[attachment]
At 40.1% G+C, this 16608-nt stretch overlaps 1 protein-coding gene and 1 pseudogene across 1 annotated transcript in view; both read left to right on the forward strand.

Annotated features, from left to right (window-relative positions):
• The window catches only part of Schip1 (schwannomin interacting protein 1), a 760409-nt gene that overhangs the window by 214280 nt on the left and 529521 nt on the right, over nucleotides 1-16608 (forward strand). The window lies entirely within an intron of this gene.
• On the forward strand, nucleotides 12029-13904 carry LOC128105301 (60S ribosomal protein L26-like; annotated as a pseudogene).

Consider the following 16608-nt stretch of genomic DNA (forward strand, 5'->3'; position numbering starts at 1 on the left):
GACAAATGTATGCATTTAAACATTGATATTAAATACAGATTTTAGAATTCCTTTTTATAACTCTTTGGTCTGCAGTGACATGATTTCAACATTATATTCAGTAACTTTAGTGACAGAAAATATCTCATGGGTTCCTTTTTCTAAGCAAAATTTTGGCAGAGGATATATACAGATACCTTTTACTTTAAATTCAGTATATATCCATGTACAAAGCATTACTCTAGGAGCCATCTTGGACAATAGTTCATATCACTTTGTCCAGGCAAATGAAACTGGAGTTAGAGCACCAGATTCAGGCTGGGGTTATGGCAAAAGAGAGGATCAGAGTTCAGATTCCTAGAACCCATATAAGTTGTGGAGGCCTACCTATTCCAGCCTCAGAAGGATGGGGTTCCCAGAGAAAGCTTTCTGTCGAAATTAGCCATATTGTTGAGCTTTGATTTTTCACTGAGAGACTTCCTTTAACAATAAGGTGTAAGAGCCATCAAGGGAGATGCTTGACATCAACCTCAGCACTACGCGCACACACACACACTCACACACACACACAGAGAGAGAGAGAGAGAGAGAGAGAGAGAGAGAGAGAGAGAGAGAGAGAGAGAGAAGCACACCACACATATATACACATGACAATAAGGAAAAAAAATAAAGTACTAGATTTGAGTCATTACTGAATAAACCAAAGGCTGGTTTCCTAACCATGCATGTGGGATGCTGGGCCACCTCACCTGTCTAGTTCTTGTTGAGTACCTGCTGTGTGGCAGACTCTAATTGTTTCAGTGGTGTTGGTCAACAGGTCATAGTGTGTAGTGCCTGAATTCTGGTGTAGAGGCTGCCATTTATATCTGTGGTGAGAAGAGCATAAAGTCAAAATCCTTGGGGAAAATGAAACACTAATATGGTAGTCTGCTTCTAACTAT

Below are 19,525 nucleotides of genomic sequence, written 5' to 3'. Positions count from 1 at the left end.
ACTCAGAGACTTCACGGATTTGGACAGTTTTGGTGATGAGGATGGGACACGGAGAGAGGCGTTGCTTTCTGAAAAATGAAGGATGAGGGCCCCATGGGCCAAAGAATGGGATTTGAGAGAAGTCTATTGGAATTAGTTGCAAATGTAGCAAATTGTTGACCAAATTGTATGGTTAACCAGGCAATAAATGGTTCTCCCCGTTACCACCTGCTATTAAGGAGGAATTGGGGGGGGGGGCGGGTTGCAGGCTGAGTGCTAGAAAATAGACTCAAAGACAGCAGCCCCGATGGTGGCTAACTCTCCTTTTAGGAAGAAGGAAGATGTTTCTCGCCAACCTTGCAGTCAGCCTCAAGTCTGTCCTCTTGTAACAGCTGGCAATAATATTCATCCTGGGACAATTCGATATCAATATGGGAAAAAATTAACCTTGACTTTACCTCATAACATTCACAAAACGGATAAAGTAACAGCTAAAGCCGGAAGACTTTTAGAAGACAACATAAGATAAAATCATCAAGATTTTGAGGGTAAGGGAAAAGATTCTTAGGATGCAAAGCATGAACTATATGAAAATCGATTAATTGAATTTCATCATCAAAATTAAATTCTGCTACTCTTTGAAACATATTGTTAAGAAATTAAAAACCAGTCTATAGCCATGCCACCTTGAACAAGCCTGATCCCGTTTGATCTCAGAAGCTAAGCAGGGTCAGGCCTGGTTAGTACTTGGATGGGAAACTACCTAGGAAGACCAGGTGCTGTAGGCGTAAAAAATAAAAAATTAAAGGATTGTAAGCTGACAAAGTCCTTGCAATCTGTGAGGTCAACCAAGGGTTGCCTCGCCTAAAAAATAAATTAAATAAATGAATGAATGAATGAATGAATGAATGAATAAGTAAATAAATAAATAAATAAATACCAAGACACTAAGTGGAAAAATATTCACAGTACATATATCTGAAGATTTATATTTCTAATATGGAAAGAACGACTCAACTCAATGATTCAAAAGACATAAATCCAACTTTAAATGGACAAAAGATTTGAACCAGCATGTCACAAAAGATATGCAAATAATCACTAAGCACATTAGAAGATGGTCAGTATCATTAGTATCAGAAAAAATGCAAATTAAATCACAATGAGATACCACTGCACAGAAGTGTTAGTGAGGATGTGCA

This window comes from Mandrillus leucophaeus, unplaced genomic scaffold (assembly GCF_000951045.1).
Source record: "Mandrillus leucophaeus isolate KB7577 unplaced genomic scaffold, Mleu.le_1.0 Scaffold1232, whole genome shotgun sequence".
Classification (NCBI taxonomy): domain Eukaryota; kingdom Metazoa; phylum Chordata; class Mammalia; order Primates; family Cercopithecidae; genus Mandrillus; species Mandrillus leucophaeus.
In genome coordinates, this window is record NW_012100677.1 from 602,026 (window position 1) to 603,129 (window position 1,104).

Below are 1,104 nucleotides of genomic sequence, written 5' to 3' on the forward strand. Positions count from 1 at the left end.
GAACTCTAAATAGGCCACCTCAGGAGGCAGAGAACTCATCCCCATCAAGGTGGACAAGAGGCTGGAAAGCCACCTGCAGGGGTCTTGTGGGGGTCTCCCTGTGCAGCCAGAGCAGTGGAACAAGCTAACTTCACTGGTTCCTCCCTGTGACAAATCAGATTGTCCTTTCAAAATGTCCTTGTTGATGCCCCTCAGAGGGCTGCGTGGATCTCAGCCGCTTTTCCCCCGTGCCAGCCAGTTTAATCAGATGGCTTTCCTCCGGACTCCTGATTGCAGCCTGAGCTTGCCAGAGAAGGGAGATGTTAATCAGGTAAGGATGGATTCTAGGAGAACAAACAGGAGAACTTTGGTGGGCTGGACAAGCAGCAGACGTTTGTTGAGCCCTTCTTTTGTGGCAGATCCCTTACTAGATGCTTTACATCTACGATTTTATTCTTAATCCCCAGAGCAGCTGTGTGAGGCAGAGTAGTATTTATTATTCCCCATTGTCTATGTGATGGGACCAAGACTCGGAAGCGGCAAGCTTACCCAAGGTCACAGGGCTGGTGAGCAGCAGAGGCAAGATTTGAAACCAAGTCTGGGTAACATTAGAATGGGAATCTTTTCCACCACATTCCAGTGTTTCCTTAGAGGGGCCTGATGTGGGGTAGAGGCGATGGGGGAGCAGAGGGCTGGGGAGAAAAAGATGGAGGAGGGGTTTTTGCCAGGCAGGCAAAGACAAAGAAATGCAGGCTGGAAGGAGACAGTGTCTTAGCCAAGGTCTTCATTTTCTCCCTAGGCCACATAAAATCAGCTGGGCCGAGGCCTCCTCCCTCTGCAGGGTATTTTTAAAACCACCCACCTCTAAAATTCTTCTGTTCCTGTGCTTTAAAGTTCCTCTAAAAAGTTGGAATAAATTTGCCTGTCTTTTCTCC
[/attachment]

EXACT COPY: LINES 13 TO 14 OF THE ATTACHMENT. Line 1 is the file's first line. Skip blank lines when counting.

Below are 1,104 nucleotides of genomic sequence, written 5' to 3' on the forward strand. Positions count from 1 at the left end.
GAACTCTAAATAGGCCACCTCAGGAGGCAGAGAACTCATCCCCATCAAGGTGGACAAGAGGCTGGAAAGCCACCTGCAGGGGTCTTGTGGGGGTCTCCCTGTGCAGCCAGAGCAGTGGAACAAGCTAACTTCACTGGTTCCTCCCTGTGACAAATCAGATTGTCCTTTCAAAATGTCCTTGTTGATGCCCCTCAGAGGGCTGCGTGGATCTCAGCCGCTTTTCCCCCGTGCCAGCCAGTTTAATCAGATGGCTTTCCTCCGGACTCCTGATTGCAGCCTGAGCTTGCCAGAGAAGGGAGATGTTAATCAGGTAAGGATGGATTCTAGGAGAACAAACAGGAGAACTTTGGTGGGCTGGACAAGCAGCAGACGTTTGTTGAGCCCTTCTTTTGTGGCAGATCCCTTACTAGATGCTTTACATCTACGATTTTATTCTTAATCCCCAGAGCAGCTGTGTGAGGCAGAGTAGTATTTATTATTCCCCATTGTCTATGTGATGGGACCAAGACTCGGAAGCGGCAAGCTTACCCAAGGTCACAGGGCTGGTGAGCAGCAGAGGCAAGATTTGAAACCAAGTCTGGGTAACATTAGAATGGGAATCTTTTCCACCACATTCCAGTGTTTCCTTAGAGGGGCCTGATGTGGGGTAGAGGCGATGGGGGAGCAGAGGGCTGGGGAGAAAAAGATGGAGGAGGGGTTTTTGCCAGGCAGGCAAAGACAAAGAAATGCAGGCTGGAAGGAGACAGTGTCTTAGCCAAGGTCTTCATTTTCTCCCTAGGCCACATAAAATCAGCTGGGCCGAGGCCTCCTCCCTCTGCAGGGTATTTTTAAAACCACCCACCTCTAAAATTCTTCTGTTCCTGTGCTTTAAAGTTCCTCTAAAAAGTTGGAATAAATTTGCCTGTCTTTTCTCC